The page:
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Mazda coupe concept accompanies $16 billion EV announcement

Mazda has announced it will increase its EV development budget, but many online are more intrigued by a coupe concept shown afterwards.

The Vision Study concept made its debut at the end of a video celebrating the four generations of the MX-5.

The round and slinky two-seat, two-door coupe could provide clues about the next-generation MX-5 or some other MX-branded electric sports car.

It’s just as likely that this car will turn out to be just a design concept. Mazda has a recent track record of debuting pretty sports car concepts that are rumoured for production, but which get kiboshed for various reasons.

As part of the company’s revised “mid-term management plan” Mazda now plans to invest ¥1.5 trillion ($16 billion) to develop electric vehicles as part of a three-phase strategy.

In the first phase from now until 2025, Mazda will develop its new dedicated EV architecture while releasing hybrid and plug-in hybrid vehicles to reduce carbon emissions.

In announcement in the middle of 2021, Mazda said it would launch five full hybrid, as well as five plug-in hybrid models between now and 2025. 

It had also planned to unveil three pure electric models or variants during the same time period. It’s unclear if these vehicles are still scheduled for launch.

The company’s new rear- and all-wheel drive architecture, which underpins the CX-60, as well as the upcoming CX-70, CX-80, and Australia-bound CX-90, supports not only a new generation of inline six-cylinder petrol and diesel engines, but also plug-in hybrid and mild hybrid systems.

As part of the second phase from 2025 to 2027 it will “introduce EV-dedicated vehicles” in China “where electrification is advancing”, as well as “battery EV vehicles globally”.

Given the odd wording here, the China-focussed models may use a different platform or be distinct in some other way from EVs sold elsewhere.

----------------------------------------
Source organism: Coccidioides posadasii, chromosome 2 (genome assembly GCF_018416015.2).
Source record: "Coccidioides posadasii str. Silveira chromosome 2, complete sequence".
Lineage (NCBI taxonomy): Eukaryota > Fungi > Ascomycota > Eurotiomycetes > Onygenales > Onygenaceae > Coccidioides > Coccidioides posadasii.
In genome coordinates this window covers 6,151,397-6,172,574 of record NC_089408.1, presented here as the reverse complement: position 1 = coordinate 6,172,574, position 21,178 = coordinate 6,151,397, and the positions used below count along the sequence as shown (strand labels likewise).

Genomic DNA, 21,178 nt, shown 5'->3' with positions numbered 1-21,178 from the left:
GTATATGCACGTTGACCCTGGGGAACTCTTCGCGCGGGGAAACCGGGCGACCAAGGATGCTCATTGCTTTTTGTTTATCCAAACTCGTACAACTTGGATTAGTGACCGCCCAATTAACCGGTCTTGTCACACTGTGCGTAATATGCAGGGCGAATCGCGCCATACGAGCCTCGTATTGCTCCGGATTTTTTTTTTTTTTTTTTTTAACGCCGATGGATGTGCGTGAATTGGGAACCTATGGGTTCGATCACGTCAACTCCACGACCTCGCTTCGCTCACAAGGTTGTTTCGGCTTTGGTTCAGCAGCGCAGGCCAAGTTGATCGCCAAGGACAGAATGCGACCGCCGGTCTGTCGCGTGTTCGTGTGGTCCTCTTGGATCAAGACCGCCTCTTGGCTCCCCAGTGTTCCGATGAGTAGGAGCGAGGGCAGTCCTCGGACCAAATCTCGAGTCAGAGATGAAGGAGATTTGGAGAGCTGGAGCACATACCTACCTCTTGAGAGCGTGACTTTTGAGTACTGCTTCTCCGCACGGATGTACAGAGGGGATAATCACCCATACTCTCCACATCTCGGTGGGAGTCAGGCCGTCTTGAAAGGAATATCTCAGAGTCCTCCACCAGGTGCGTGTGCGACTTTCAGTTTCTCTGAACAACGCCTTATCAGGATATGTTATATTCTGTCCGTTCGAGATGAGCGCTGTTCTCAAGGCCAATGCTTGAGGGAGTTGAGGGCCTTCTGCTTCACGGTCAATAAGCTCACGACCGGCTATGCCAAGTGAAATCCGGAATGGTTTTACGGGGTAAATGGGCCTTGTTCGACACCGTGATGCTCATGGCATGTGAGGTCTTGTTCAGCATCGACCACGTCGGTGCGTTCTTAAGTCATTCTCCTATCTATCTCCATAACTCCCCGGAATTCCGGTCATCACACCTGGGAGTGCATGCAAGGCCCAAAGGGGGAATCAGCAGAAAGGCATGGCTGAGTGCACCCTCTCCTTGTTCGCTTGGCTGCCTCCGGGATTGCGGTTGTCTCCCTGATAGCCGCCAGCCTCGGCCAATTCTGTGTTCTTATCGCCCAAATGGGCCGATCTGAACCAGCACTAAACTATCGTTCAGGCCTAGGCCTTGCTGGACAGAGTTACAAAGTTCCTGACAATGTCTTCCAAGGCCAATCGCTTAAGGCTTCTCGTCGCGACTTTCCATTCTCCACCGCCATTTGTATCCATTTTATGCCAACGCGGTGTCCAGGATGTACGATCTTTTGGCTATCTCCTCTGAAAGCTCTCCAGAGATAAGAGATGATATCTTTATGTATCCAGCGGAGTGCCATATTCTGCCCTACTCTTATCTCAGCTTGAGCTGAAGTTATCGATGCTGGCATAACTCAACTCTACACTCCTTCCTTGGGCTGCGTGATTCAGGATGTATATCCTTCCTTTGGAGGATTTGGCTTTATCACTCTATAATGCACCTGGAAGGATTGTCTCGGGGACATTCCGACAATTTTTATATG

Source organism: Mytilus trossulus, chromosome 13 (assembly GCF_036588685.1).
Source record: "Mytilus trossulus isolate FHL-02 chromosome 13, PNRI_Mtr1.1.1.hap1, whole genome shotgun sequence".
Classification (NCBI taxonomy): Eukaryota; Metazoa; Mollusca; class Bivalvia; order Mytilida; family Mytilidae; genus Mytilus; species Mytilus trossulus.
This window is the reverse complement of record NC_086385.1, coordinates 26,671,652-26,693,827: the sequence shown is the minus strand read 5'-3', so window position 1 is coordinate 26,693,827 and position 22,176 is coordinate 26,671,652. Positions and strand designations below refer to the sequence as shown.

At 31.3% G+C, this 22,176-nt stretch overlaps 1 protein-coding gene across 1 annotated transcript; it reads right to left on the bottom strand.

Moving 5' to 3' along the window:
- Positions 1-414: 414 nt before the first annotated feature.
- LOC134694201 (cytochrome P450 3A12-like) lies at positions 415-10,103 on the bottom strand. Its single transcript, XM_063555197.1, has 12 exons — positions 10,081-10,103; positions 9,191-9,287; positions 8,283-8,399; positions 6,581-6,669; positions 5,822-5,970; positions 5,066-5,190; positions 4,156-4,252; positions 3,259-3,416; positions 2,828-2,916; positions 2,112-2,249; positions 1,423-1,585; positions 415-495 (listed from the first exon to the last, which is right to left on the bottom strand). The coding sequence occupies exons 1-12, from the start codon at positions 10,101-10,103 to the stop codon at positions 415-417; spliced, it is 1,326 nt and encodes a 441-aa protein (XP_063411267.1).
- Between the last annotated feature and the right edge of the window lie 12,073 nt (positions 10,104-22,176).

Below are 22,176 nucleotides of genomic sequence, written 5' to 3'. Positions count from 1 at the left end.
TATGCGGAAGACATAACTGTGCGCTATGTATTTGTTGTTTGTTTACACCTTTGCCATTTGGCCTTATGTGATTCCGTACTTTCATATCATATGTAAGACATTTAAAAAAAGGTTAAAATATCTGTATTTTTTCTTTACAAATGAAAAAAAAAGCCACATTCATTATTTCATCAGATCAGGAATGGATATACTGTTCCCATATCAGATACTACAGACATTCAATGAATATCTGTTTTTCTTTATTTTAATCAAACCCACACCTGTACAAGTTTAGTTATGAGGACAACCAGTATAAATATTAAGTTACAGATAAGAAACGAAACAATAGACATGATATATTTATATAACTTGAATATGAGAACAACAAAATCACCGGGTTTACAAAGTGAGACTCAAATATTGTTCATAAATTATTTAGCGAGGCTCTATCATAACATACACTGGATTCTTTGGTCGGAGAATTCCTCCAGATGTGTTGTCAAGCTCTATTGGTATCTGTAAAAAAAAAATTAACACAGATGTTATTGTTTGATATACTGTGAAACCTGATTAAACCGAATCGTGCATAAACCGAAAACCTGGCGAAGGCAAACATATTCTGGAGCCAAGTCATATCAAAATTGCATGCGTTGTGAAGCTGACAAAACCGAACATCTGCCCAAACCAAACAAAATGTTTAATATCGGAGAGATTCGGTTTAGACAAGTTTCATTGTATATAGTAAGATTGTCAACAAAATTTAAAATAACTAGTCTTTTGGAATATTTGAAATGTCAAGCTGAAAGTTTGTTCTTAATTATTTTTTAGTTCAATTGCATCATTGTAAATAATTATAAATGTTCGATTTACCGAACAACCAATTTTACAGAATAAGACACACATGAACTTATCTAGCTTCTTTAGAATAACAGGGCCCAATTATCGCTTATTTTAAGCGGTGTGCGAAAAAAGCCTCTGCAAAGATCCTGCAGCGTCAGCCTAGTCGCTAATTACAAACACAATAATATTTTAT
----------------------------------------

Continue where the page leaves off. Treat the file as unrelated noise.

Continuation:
Mazda CEO Akira Marumoto said the firm is also considering expanding its EV production footprint to include the US to take advantage of the tax incentives on offer there.

In the third phase from 2027 onwards Mazda will “promote the full-fledged launch of battery EVs”. The automaker will also, at this point, consider bringing battery production in-house.

Key technologies, such as batteries, chips and motors, for Mazda’s expanded EV push will be developed in conjunction with joint-venture technical partners.

Despite the increase in development spend, Mazda didn’t provide any further details about the EV models it plans to launch, or the dedicated SkyActive Scalable EV Architecture it is developing and which is set to debut in 2025. 

It now expects 25 to 40 per cent of its global sales to be pure EVs by 2030. An earlier forecast estimated that electric cars would compromise just 25 per cent of the sales mix by the end of the decade.

The company didn’t provide EV sales estimates for different region, describing the situation as “fluid” due to changing regulatory factors. The EU will ban the sale of new petrol and diesel passenger cars from 2035, while California is planning to permit only EV and PHEV sales from that date. 

Mazda says it is aiming to be fully carbon neutral by 2050, with its factories becoming carbon neutral by 2035. 

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